The SDRAM memory is large, but SDRAM is complex to use. I gave up and went back to using the limited SRAM on my Papilio Plus - at least Alvie picked up the design and got it working for the Papilio Pro where it is working.

The NIOS II processor (Altera's 32 bit soft CPU) comes in different models with different performance and licensing. Without a license the CPU goes into hard-reset in an hour and/or must be tethered to a PC. I've forgotten the exact details of the restrictions but it means that although the board would be excellent for robotics (small size, lots of I/O, with A2D, accelorometers and so on) you can't unplug it from a PC - d'oh!

It is just easier for me to pick up the Papilio One or my Nexys II (with the breadboard add-on) when I want to try something than with my DE-0 Nano.

(PS Try rotating the LogicStart 180 degrees relative to the Pap1, you can free up 1 or 2 16 bit wing connectors - remember to update your UCF file!)

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2.5 times, so almost an s3e1200 ?

The naging with the software is an bummer... and I cannot understand why nios would be interresting, other softcores exists I guess.

So it's kinda out, guess we have to continue our hope for the pipistrello then.

Rotating Logicstart, hm, but I thought Jack said that every io on the papilio was used by the logicstart? (I had an idea of extendig the pins to add an wing (would have been great with sdcard and stuff, maybe ethernet but I cannot wish for that )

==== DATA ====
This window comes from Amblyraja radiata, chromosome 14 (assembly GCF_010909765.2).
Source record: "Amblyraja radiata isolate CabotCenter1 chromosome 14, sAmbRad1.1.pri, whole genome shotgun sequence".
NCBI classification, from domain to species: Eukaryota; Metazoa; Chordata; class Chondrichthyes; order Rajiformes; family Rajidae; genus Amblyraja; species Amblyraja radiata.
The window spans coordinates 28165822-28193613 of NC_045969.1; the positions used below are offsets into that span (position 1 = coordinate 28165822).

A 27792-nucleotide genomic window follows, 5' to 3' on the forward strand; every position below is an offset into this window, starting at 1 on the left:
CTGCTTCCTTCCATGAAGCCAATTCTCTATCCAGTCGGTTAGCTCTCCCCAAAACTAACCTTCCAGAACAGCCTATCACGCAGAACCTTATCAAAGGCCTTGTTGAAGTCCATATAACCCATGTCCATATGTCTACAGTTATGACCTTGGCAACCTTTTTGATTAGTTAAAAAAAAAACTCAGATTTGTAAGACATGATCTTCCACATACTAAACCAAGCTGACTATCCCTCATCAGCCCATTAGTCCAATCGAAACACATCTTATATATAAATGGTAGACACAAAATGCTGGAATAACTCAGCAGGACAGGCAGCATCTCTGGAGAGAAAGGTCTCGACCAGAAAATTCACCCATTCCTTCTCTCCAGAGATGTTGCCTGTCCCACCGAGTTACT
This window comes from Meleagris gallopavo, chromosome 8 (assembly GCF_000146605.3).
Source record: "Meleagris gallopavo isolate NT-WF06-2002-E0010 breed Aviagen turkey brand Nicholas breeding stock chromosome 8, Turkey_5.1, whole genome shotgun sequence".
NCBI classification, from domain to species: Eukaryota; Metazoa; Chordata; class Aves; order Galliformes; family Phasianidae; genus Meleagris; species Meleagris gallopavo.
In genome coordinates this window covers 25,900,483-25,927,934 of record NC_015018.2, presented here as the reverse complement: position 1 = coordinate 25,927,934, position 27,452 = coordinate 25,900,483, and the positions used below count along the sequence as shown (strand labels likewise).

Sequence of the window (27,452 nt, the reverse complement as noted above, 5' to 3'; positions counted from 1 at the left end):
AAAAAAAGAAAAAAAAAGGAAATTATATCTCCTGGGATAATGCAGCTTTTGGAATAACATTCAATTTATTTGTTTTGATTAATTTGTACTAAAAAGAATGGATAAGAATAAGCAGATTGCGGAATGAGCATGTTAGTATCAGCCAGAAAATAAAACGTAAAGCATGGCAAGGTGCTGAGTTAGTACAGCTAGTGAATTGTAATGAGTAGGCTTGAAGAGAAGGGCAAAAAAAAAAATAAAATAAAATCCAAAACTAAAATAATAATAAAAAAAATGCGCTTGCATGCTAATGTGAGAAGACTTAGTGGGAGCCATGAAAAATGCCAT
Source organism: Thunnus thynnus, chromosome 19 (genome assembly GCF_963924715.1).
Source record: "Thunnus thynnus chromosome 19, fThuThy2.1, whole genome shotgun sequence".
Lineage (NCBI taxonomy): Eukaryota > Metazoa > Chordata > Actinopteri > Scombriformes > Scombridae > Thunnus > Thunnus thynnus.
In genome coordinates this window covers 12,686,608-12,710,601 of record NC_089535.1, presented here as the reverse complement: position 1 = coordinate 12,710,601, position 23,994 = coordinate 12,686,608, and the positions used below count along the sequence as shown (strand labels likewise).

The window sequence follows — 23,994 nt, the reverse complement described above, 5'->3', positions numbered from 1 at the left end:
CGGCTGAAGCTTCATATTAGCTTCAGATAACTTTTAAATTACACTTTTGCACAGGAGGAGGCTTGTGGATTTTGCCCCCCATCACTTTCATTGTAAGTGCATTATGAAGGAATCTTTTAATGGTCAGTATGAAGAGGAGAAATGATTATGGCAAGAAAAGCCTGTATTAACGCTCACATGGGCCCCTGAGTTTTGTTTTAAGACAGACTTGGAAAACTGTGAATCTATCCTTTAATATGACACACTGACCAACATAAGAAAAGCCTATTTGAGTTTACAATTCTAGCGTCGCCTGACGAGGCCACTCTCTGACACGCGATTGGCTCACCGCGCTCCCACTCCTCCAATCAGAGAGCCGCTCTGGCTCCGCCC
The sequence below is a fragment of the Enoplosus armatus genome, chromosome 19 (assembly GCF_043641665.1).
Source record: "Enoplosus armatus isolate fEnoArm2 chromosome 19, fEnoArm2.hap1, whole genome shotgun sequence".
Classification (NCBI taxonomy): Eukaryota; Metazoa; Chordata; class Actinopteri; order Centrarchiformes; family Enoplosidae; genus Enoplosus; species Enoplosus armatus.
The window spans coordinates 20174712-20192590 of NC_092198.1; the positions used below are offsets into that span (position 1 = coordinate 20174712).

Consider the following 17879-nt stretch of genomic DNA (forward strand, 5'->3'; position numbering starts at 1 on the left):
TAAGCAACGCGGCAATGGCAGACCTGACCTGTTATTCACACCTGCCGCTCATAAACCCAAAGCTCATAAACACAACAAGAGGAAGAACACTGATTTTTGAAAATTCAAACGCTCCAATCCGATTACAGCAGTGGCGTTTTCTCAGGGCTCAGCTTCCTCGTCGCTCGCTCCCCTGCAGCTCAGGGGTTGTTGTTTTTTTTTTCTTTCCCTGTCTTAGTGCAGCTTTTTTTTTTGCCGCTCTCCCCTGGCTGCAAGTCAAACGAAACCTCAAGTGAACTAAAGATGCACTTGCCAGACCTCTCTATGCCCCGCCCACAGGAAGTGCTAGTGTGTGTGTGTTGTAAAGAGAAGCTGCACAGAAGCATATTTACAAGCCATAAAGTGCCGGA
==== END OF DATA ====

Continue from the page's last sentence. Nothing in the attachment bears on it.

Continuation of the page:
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if you rotate the logicstart it will open up X wing slots (i forget how many)

jack has a prototype wifi wing and mentioned a megawing with uSD slot.. look back on

http://forum.gadgetf...t__60#entry8922

and

http://forum.gadgetf...t__70#entry8942

not sure how we will be able to use another megawing and the wifi wing,

maybe hopefully we can sucker jack into doing a run with WiFi and uSD..

or we could just do a custom run using pcbpool or seeed or something.. there are always options..

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yes, I understand that we get one strip of io, 16 of them, but I was under the impression that logicstart was USING all of the io, thereby if you rotate it and free up io, something is not working on the logicstart, right? (I did not chech the ucf file to verify though)

an megawing protoboard would have been nice :)

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yeah a few things stop working depending what you plug in..

from : http://forum.gadgetfactory.net/index.php?/page/articles.html/_/papilio/logicstart-megawing/using-just-the-switches-and-leds-on-the-logicst-r56